Mr. Philip G. Beckley
Finger Lakes Times
218 Genesee Street
Geneva, NY 14456
The staff of the Committee on Open Government is authorized to issue advisory opinions.
The ensuing staff advisory opinion is based solely upon the information presented in your
correspondence unless otherwise indicated.
Dear Mr. Beckley:
As you are aware, I have received your letter of December 12 in which you referred to
a denial of access to records sought by your reporter, Louise Hoffman, relating to the
death of a child who had been in foster care.
Based on my conversations with Ms. Hoffman and a review of the correspondence
pertaining to the request, it appears that the records sought could justifiably be denied at
this time. It is possible, however, that some aspects of the records may become available
at some point in the future. While I believe there is a basis for the denial, it differs from
the reasons offered by the Seneca County Attorney, which, in my view, are inconsistent
The initial ground for denial offered by the County Attorney included reference to
Westchester Rockland Newspapers v. Mosczydlowski [58 AD2d 232 (1977)], and he
wrote that it was held in that decision that "when the records of government are
necessarily part of a litigated matter, they are not subject to the Freedom of Information
Law." I do not agree that the decision stands for that principle. Moreover, the State's
highest court, the Court of Appeals, reached a different conclusion in an ensuing case.
As stated by the Court of Appeals in a decision involving a request made under the
Freedom of Information Law by a person involved in litigation against an agency: "Access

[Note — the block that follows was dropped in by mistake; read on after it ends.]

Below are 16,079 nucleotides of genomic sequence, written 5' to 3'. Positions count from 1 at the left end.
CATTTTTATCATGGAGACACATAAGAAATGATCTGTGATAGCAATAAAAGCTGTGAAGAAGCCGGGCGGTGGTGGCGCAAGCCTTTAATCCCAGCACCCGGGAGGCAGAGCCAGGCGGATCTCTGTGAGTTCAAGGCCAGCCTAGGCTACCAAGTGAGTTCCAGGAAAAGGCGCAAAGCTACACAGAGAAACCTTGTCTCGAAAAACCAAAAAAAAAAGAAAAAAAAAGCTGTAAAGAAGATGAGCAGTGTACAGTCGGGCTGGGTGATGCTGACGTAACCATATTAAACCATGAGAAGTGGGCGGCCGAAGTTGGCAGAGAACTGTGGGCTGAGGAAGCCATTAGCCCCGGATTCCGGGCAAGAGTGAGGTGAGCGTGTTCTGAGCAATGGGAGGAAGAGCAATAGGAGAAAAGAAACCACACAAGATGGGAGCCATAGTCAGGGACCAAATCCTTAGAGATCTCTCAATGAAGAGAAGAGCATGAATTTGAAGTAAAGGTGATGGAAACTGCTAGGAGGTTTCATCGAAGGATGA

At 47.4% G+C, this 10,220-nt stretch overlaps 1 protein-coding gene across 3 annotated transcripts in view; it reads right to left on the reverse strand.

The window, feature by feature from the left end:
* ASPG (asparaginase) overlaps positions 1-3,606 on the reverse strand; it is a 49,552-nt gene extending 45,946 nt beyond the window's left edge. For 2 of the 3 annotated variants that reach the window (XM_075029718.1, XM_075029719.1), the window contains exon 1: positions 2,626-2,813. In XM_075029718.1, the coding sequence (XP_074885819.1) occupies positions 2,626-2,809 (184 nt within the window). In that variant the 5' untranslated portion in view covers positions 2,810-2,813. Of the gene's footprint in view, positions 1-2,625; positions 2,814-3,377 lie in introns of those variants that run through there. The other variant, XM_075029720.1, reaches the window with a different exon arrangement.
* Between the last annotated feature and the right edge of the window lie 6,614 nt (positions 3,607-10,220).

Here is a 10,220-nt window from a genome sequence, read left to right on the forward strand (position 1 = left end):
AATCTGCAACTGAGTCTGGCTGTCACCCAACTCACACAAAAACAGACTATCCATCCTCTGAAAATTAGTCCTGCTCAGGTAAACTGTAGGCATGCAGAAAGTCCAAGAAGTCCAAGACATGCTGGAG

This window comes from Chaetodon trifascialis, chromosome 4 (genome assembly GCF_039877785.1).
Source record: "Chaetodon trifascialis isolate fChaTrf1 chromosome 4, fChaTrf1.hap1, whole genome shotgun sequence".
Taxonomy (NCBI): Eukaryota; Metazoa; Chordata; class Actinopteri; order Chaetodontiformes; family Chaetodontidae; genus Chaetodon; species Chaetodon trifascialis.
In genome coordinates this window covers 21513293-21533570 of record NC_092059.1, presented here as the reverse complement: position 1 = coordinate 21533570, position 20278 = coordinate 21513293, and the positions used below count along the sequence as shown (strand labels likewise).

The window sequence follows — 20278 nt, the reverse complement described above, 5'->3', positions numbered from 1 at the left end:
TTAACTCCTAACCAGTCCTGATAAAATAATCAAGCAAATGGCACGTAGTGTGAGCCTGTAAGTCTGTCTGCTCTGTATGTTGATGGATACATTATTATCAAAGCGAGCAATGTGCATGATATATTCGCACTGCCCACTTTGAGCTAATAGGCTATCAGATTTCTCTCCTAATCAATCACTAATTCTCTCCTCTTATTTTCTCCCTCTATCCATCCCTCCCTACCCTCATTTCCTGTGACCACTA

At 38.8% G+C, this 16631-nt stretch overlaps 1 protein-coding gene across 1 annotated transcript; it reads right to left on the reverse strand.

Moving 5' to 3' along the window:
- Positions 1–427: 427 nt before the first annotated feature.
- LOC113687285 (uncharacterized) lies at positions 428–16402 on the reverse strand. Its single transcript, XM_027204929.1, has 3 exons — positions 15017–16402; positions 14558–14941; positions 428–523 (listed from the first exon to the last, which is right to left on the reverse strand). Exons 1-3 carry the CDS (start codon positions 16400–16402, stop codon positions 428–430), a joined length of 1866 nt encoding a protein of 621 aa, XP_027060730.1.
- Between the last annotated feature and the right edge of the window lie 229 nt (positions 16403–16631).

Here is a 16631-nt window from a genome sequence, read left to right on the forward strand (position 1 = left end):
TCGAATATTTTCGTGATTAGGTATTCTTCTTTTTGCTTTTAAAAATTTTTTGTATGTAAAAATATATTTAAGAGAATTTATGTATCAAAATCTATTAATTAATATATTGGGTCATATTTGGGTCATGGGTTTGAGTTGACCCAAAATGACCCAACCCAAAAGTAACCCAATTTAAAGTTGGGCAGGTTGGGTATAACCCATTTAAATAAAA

to records of a government agency under the Freedom of Information Law (FOIL) (Public
Officers Law, Article 6) is not affected by the fact that there is pending or potential
litigation between the person making the request and the agency" [Farbman v. NYC
Health and Hospitals Corporation, 62 NY 2d 75, 78 (1984)]. Similarly, in an earlier
decision, the Court of Appeals determined that "the standing of one who seeks access to
records under the Freedom of Information Law is as a member of the public, and is neither
enhanced...nor restricted...because he is also a litigant or potential litigant" [Matter of
John P. v. Whalen, 54 NY 2d 89, 99 (1980)]. The Court in Farbman, supra, discussed the
distinction between the use of the Freedom of Information Law as opposed to the use of
discovery in Article 31 of the Civil Practice Law and Rules (CPLR). Specifically, it was
"FOIL does not require that the party requesting records make any
showing of need, good faith or legitimate purpose; while its purpose
may be to shed light on governmental decision-making, its ambit is not
confined to records actually used in the decision-making process
(Matter of Westchester Rockland Newspapers v. Kimball, 50 NY 2d
575, 581.) Full disclosure by public agencies is, under FOIL, a public